The dead reach out to us. They grab, grasp, reveal.
They confess, giggle, plead, regret.
Listen to their voices (goodbye notes and love letters, photos and documents)
A letter from a man grieving his integrity, and the friends he lost because of his lies.
The 80th birthday celebration invitation-a photo of when Joe was in the army.
The form ketuba-with Hebrew names never passed on.
Sometimes the dead reach out with their own desperate handwriting. (Authenticated, verified.) Her words dripped with history and planning. She wrote how much she missed us and how sorry she was. She decided to die before she was called home. Or maybe she was called, and we just didn’t understand.
50 announcements of their new address to a home after dementia wouldn’t let go. Carefully designed with loving photos, and colorful hope of the next phase of life. Stuffed into envelopes ready to go. Never mailed.
The rushed and excited handwritten note to my grandparents from mom, carefully saved in a wedding announcement. “darlings, you won’t believe what I have to tell you!”. (“Don’t forget my handwriting” mom whispered to us across time.)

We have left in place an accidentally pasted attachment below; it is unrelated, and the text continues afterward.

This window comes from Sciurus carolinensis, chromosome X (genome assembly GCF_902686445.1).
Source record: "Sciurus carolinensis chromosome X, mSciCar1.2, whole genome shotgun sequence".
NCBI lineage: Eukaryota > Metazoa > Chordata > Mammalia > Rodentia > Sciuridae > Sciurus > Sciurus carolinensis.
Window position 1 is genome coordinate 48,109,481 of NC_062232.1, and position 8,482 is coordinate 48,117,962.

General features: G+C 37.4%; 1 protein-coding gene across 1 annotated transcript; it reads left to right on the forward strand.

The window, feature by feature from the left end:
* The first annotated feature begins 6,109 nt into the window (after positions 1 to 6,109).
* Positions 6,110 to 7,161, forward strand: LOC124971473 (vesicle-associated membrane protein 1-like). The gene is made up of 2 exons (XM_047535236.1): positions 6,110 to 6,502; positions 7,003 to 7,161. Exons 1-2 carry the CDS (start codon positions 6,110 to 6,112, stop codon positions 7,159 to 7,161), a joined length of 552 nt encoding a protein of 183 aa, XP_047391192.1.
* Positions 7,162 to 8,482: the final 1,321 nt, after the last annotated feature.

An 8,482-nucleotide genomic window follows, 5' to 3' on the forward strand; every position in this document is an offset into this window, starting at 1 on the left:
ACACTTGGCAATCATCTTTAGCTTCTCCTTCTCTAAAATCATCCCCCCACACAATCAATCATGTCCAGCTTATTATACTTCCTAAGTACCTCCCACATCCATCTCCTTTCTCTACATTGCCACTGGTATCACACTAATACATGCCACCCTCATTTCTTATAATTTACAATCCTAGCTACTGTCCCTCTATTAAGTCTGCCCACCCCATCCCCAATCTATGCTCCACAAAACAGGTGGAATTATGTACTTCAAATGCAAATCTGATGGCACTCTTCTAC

Silver dollars saved for decades from every Chanukah or special occasion. How many hands touched those gifts?
Why do they call it a safety deposit box? It took my throat and tore me open with aching connective tissue. Grandmother’s thimbles, the still relevant piercing words, the jade necklaces lying so beautifully on top of the old birth certificates, and the court decree of a grandfather name-change running from anti-semitism.
It’s not a safe box. Let’s call it the invitation.
Takes my breath.
I can almost smell you